It is some time since mobile phones in Japan turned into multi-function gadgets allowing users to enjoy everything from e-mail, online games and music downloads to photos and video clips.

The growing sophistication of handsets, which will be showcased in style at the CommunicAsia show in Singapore this week, means that those who are technologically challenged, or simply lazy, never find out the many handy things their devices can do.

But the recent slowdown in sales growth has forced Japanese mobile phone operators to try to come up with even more innovative ways of using their mobile phones, not only to boost profits but also to stop users switching to rival operators.

Last year NTT DoCoMo, Japan’s largest mobile phone group, launched a series of handsets embedded with a smart card called FeliCa, and rolled out the first contact-less mobile wallet service in the world.

FeliCa phones allow users to make payments at stores, go through the ticket barrier at train stations and even open some hotel doors with the swish of their mobile handset.

DoCoMo believes the mobile wallet will be the next big thing in the industry.

“Mobile phones are among the top five things people use every day, so we believe people will want to be able to buy tickets and do other things with their mobile phones,” says Yuki Teranishi, in DoCoMo’s multimedia services department.

The chip embedded in the phones, also called FeliCa, was developed by Sony and includes an antenna which instantly transmits information from the mobile handset to reader/writer devices in stores, ticket barriers and wherever personal identification is needed. The antenna also enables the chip to detect weak electronic data emitted by the reader/writer device. This function is retained even when the handset is turned off.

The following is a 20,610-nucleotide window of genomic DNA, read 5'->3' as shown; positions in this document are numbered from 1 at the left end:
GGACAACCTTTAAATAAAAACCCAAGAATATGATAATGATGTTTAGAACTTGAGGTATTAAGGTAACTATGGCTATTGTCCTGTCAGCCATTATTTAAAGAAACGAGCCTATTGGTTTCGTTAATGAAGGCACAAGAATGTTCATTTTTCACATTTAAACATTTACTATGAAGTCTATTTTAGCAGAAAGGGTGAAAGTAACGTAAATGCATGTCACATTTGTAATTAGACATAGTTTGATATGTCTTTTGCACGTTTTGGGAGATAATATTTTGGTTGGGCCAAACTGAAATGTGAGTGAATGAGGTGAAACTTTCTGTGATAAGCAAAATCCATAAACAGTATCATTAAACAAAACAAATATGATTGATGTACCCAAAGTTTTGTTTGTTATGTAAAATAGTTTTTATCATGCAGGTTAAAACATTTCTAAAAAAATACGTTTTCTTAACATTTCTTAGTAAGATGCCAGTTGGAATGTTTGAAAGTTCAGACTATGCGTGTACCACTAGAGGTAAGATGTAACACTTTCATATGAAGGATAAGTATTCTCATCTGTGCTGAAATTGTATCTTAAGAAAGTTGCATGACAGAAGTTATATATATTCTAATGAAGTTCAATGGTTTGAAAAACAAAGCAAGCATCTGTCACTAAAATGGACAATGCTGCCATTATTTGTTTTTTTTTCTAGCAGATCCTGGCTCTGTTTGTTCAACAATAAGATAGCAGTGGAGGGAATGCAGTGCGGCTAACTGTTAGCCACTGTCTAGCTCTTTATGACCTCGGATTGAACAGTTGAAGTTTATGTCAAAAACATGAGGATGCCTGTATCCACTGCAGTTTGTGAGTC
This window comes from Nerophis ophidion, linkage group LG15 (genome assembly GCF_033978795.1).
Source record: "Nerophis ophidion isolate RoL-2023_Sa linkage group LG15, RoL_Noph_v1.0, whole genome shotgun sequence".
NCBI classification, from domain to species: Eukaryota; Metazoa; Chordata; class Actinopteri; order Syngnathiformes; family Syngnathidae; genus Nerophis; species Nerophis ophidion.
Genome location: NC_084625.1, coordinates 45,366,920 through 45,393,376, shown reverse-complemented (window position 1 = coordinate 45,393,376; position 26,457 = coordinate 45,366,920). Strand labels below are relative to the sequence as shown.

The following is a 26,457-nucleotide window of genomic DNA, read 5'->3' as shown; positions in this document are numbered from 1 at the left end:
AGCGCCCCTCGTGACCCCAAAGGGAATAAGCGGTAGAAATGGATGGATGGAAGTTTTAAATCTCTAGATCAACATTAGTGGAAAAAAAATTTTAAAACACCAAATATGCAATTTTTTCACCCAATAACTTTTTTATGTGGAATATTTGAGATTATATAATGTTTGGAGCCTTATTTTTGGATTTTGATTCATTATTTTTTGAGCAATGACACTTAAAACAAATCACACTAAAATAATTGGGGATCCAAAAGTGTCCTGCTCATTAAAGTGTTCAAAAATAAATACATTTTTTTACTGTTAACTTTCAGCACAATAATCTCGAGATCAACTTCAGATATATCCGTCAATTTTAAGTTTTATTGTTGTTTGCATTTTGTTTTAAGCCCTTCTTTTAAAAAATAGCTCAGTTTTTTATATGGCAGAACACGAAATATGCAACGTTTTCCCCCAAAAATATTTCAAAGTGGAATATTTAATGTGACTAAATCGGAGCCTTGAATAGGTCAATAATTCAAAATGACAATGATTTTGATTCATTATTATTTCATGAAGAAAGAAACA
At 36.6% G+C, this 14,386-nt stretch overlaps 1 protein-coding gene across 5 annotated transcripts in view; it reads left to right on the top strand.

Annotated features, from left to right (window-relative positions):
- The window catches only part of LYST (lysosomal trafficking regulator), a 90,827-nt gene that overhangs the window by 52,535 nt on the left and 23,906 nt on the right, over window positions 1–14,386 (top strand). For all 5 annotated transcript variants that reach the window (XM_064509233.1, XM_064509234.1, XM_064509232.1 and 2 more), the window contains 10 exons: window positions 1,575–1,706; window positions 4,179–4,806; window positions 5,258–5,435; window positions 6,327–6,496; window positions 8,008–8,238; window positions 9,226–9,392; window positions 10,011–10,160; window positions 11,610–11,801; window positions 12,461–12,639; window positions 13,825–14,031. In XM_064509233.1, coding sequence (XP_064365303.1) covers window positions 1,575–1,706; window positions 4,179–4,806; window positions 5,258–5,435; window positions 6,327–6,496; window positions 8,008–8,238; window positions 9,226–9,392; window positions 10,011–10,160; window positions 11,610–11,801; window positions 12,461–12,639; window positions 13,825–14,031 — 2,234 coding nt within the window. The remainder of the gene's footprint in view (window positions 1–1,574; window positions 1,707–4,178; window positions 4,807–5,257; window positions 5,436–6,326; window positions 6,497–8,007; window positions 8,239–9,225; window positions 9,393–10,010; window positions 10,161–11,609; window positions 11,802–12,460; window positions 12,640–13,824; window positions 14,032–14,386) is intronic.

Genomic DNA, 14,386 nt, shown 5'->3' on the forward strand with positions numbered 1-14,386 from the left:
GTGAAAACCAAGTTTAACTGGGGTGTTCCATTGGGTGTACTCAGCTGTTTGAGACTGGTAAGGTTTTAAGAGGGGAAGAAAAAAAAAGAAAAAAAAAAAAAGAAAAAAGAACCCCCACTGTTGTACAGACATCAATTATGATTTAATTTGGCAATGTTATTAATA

Users who want to sign up to a particular FeliCa service - such as payment at stores - need to access the service’s website on the internet via DoCoMo’s i-mode service for internet access. The relevant data is downloaded from the website using a Java i-appli programme and stored in the FeliCa chip.

In the case of Edy, a pre-paid electronic payment system operated by a joint venture between Sony, DoCoMo and others, the service is already pre-loaded into DoCoMo’s FeliCa handsets so the procedure is much simpler.

Edy users can charge their phone with up to Y50,000 at a time at the reader/writer machines installed in stores or online.

The spread of Edy, which has been available in the form of integrated ciruit cards since 2001, helped to kick-start i-mode FeliCa services when DoCoMo launched the handsets last July. By that time there were already 5.1m Edy cards in use.

The i-mode FeliCa service can be used at 20,000 outlets, such as convenience stores, in over 1,000 vending machines and a host of other outlets including movie theatres and karaoke bars, depending on the services the user signs up for. So far, there are 30 service providers offering different services for i-mode FeliCa users.

Next year, JR East, the former public railway group, will introduce ticket barriers that will also accept FeliCa-enabled phones, although its service is confusingly called Suica.